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[FWD: Comment for XML Signature Syntax and Processing Version 1.1 Working Draft 18 October 2012 (re: here() function)]

From: <edsimon@xmlsec.com>
Date: Fri, 02 Nov 2012 09:06:48 -0700
Message-Id: <20121102090648.129ab6a80201087eb8282555dc12ebc8.a4b0665a80.wbe@email02.secureserver.net>
To: "G. Holman" <gkholman@CraneSoftwrights.com>, public-xmlsec@w3.org
I'm resending this, as plain text, because the Web archive doesn't seem
to have stored the message properly...

-------- Original Message --------
Subject: Fwd: Comment for XML Signature Syntax and Processing Version
1.1 Working Draft 18 October 2012 (re: here() function)
From: <edsimon@xmlsec.com>
Date: Fri, November 02, 2012 12:01 pm
To: "G. Ken Holman" <gkholman@CraneSoftwrights.com>,

G. Ken Holman of Crane Softwrights (copied) has noticed an issue 
(detailed below in Ken's email) with the definition of the here()
function in XML Signature. After Ken brought this to my attention, I
have been wondering if the namespace injection/wrapping issue [1] [2]
that Meiko and I investigated might be applicable to this issue (and
thus make it more important than just a "function not found" problem).


[1] http://lists.w3.org/Archives/Public/public-xmlsec/2009Dec/0000.html

[2] http://lists.w3.org/Archives/Public/public-xmlsec/2010Dec/0005.html

  -------- Original Message --------
 Subject: Comment for XML Signature Syntax and Processing Version 1.1 
 Working Draft 18 October 2012
 From: "G. Ken Holman" <gkholman@CraneSoftwrights.com>
 Date: Wed, October 31, 2012 7:00 pm
 To: <edsimon@xmlsec.com>
 Attn: Editors of XML Signature Syntax and Processing Version 1.1
 Re: Working Draft 18 October 2012
 Since version 1 of XML Signature there has been a glaring (to me) 
 error in the specification of the "here()" function, in that it was 
 never properly named using a namespace qualification.
 Languages that use XPath typically assume that unprefixed function 
 names are functions in the XPath library and that functions outside 
 of the XPath library must be prefixed with a namespace qualification 
 of some kind. Certainly XSLT and XQuery impose this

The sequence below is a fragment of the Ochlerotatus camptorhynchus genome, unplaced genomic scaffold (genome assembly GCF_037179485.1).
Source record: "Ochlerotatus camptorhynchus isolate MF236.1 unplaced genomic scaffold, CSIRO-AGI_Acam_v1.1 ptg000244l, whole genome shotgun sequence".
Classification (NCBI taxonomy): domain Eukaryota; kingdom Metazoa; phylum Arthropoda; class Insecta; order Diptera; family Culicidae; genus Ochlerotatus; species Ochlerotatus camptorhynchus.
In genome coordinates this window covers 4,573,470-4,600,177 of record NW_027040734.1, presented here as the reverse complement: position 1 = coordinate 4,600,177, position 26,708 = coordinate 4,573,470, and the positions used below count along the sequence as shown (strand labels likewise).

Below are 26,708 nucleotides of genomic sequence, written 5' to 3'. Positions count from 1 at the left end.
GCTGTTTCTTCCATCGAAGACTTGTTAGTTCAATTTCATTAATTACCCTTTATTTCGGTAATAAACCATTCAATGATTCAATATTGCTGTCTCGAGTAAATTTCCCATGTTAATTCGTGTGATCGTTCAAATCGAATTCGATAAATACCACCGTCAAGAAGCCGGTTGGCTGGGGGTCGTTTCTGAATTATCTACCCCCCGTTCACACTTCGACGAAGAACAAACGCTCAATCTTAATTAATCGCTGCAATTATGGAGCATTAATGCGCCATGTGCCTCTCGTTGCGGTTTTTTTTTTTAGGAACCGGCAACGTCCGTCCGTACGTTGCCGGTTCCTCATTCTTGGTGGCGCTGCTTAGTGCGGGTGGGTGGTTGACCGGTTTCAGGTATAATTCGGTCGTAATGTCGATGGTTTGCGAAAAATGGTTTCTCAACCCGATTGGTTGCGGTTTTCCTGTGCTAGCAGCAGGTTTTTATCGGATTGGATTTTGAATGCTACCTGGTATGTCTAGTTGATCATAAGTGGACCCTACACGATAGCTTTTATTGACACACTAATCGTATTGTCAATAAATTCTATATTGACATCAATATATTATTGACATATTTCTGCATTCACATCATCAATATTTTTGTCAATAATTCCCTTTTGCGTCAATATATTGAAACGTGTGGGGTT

constraint. Indirectly so does Schematron. Such a constraint has 
 not been a part of XMLSec.
 The (low probability) issue is that who knows what future versions of 
 XPath might include in a function named "here" of its own? It would 
 be unavailable to users of XMLSec (or, worse, implement some 
 unexpected future semantic).
 The (guaranteed probability) issue is that a general-purpose XPath 
 analyzer looking at the expression would flag the "here()" as a 
 syntax error because the unprefixed function is not part of the 
 standard library.
 Standalone XPath processors may soon be available. Implementers of 
 XMLSec who want to use such a processor are going to be challenged 
 since the expression will trigger "function not found" errors when
 But I acknowledge that there is already an established base of using 
 "here()" with XML Signature 1.0.
 My thought is that "here()" could continue to be allowed for backward 
 compatibility, but would be deprecated from now on in favour of 
 something like "ds:here()" (where, of course, the prefix is 
 irrelevant but it is mapped to the signature namespace).
 Then, a general-purpose XPath processor would look for the function 
 named "{http://www.w3.org/2000/09/xmldsig#}here()" in the set of 
 statically-defined function signatures provided by the application 
 invoking the XPath processor:
 [Definition: The static context of an expression is the information
 that is available during static analysis of the expression, prior to
 its evaluation.] This information can be used to decide whether the
 expression contains a static error. If analysis of an expression
 relies on some component of the static context that has not been
 assigned a value, a static error is raised [err:XPST0001].
 [Definition: Function signatures. This component defines the set of
 functions that are available to be called from within an expression.
 Each function is uniquely identified by its expanded QName and its
 arity (number of parameters).] In addition to the name and arity,
 each function signature specifies the static types of the function
 parameters and result.
 [Definition: The built-in functions supported by XPath are defined in
 [XQuery 1.0 and XPath 2.0 Functions and Operators].] Additional
 functions may be provided in the static context. XPath per se does
 not provide a way to declare functions, but a host language may
 provide such a mechanism.
 A function call consists of a QName followed by a parenthesized list
 of zero or more expressions, called arguments. If the QName in the
 function call has no namespace prefix, it is considered to be in the
 default function namespace.
 [Definition: Default function namespace. This is a namespace URI or
 "none". The namespace URI, if present, is used for any unprefixed
 QName appearing in a position where a function name is expected.]
 Having the function name namespace qualified would allow the 
 expression to be rewritten in an XPath context without having first 
 to inspect the expression for the errant (to the XPath processor) 
 "{}here()" syntax. As it stands today, there is a burden on 
 implementation to prevent the "{}here()" function from getting to an 
 XPath library written as it is for fear of triggering a static error 
 I hope this is helpful.
 G. Ken Holman
 Contact us for world-wide XML consulting and instructor-led training
 Free 5-hour lecture: http://www.CraneSoftwrights.com/links/udemy.htm
 Crane Softwrights Ltd. http://www.CraneSoftwrights.com/m/
 G. Ken Holman mailto:gkholman@CraneSoftwrights.com
 Google+ profile: https://plus.google.com/116832879756988317389/about
 Legal business disclaimers: http://www.CraneSoftwrights.com/legal
Received on Friday, 2 November 2012 16:07:18 UTC

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